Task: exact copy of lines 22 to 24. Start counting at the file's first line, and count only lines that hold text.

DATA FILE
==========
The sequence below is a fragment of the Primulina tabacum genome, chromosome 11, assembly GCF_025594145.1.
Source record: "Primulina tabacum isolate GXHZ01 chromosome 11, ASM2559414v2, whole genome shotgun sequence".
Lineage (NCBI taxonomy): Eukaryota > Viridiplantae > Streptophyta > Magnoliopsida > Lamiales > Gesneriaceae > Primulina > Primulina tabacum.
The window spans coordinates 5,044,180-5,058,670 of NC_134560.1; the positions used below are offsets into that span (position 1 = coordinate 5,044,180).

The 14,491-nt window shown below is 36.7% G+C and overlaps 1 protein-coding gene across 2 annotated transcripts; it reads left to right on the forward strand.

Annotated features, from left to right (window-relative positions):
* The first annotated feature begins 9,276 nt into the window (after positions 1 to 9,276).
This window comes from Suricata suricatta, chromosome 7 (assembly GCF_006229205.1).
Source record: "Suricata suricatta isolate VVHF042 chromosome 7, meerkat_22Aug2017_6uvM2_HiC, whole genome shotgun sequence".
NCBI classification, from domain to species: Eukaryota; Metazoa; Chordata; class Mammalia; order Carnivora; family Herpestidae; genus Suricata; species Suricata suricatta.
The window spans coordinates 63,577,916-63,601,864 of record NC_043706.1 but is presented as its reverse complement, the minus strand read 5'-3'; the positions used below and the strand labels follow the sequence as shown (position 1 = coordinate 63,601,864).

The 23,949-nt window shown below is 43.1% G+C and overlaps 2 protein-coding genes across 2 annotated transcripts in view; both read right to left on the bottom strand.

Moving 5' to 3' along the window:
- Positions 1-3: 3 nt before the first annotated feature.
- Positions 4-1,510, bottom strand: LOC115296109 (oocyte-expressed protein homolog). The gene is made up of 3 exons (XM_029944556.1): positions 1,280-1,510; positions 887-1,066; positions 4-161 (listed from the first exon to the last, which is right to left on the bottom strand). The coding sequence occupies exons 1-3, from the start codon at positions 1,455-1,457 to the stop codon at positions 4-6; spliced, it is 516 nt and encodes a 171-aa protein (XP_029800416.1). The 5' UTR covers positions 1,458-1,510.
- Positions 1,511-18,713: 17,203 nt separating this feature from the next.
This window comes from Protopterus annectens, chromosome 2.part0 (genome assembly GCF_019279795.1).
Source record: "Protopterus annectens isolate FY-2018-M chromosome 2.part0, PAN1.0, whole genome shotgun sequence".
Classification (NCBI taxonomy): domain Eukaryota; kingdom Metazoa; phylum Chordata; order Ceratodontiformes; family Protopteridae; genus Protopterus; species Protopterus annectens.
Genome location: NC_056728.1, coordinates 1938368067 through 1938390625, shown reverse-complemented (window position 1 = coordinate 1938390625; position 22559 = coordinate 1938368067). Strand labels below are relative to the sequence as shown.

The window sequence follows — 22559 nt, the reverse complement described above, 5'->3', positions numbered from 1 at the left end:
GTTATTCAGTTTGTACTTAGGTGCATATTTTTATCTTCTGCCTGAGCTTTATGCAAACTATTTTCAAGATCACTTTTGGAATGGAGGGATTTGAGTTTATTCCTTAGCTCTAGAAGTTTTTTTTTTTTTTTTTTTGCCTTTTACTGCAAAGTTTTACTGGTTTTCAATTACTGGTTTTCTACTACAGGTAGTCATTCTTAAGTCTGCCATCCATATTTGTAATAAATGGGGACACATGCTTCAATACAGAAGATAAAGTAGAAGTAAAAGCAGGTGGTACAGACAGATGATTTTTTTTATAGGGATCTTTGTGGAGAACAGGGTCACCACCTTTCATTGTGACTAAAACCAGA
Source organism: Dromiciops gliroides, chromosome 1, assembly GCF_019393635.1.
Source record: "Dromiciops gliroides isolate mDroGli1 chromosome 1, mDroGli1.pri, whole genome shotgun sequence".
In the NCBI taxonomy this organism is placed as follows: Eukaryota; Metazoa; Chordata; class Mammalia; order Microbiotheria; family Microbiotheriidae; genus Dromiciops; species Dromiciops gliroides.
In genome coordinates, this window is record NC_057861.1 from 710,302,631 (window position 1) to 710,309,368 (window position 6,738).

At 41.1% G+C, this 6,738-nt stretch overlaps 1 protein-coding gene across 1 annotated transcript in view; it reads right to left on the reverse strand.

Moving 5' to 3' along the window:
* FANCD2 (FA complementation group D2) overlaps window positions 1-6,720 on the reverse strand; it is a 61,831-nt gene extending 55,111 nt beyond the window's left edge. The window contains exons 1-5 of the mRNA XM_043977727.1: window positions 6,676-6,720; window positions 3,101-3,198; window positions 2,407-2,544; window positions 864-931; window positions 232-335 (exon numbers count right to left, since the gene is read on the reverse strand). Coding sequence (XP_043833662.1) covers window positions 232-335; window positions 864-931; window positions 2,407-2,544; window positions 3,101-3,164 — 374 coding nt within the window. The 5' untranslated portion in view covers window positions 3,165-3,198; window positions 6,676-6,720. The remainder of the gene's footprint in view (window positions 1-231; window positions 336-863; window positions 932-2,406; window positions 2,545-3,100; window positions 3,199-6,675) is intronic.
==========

GTTATTCAGTTTGTACTTAGGTGCATATTTTTATCTTCTGCCTGAGCTTTATGCAAACTATTTTCAAGATCACTTTTGGAATGGAGGGATTTGAGTTTATTCCTTAGCTCTAGAAGTTTTTTTTTTTTTTTTTTTGCCTTTTACTGCAAAGTTTTACTGGTTTTCAATTACTGGTTTTCTACTACAGGTAGTCATTCTTAAGTCTGCCATCCATATTTGTAATAAATGGGGACACATGCTTCAATACAGAAGATAAAGTAGAAGTAAAAGCAGGTGGTACAGACAGATGATTTTTTTTATAGGGATCTTTGTGGAGAACAGGGTCACCACCTTTCATTGTGACTAAAACCAGA
Source organism: Dromiciops gliroides, chromosome 1, assembly GCF_019393635.1.
Source record: "Dromiciops gliroides isolate mDroGli1 chromosome 1, mDroGli1.pri, whole genome shotgun sequence".